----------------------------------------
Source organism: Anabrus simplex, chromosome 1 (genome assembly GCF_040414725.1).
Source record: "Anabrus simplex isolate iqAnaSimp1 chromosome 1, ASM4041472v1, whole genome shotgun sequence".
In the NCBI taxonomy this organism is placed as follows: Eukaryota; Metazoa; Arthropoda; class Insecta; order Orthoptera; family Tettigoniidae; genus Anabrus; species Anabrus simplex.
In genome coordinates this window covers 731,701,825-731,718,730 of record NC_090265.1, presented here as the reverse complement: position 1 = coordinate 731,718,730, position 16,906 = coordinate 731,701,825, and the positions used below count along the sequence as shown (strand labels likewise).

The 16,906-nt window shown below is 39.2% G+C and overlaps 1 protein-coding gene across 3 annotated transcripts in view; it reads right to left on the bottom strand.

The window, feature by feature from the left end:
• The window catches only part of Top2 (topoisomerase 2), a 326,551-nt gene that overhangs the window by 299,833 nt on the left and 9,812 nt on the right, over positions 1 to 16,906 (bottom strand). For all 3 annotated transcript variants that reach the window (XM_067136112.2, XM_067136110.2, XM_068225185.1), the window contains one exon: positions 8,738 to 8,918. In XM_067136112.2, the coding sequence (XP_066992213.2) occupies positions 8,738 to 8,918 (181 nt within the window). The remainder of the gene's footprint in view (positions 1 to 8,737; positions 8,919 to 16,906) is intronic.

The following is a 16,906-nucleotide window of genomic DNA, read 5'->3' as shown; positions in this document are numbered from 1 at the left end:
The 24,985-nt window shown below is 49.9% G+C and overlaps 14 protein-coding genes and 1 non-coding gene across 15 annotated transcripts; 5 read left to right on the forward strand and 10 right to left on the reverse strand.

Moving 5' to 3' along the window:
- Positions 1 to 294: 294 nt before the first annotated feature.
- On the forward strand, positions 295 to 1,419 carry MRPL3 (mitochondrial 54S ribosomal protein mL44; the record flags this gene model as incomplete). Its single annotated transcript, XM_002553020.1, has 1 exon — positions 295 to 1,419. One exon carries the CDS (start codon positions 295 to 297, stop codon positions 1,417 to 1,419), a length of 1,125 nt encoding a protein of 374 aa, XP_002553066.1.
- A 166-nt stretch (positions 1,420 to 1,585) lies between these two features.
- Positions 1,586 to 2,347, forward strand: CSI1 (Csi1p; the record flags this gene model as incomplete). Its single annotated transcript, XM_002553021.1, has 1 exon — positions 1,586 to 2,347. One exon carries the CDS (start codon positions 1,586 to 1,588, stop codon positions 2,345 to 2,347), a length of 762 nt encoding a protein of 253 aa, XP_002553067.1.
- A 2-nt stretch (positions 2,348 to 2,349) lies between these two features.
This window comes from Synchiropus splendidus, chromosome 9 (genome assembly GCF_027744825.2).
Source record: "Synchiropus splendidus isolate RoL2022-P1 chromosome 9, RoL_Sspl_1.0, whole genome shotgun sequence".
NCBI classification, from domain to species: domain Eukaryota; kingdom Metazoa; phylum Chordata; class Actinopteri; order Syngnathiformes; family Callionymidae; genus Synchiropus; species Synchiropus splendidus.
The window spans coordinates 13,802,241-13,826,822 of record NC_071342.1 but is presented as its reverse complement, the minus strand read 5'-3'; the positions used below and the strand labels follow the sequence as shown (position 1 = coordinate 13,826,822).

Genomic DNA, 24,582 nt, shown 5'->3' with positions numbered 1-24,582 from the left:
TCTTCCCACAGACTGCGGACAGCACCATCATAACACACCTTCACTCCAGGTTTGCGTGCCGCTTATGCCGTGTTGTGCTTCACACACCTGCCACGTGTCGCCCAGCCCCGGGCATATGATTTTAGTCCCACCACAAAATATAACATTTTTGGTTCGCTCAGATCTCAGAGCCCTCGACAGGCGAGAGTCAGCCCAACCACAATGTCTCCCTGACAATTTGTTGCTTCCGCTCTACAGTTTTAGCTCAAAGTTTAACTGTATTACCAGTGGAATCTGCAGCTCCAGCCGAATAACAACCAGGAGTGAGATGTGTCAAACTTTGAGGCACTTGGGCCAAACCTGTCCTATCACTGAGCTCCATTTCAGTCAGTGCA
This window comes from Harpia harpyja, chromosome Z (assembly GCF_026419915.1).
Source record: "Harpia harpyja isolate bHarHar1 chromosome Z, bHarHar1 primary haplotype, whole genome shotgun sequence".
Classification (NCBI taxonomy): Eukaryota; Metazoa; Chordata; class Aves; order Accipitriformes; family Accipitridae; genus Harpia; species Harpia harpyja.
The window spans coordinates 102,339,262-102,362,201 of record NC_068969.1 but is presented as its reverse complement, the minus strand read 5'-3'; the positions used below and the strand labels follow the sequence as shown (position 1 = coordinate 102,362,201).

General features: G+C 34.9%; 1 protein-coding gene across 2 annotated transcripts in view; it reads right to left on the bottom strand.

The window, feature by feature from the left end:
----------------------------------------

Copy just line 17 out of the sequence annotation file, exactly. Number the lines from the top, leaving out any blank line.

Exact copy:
Source record: "Synchiropus splendidus isolate RoL2022-P1 chromosome 9, RoL_Sspl_1.0, whole genome shotgun sequence".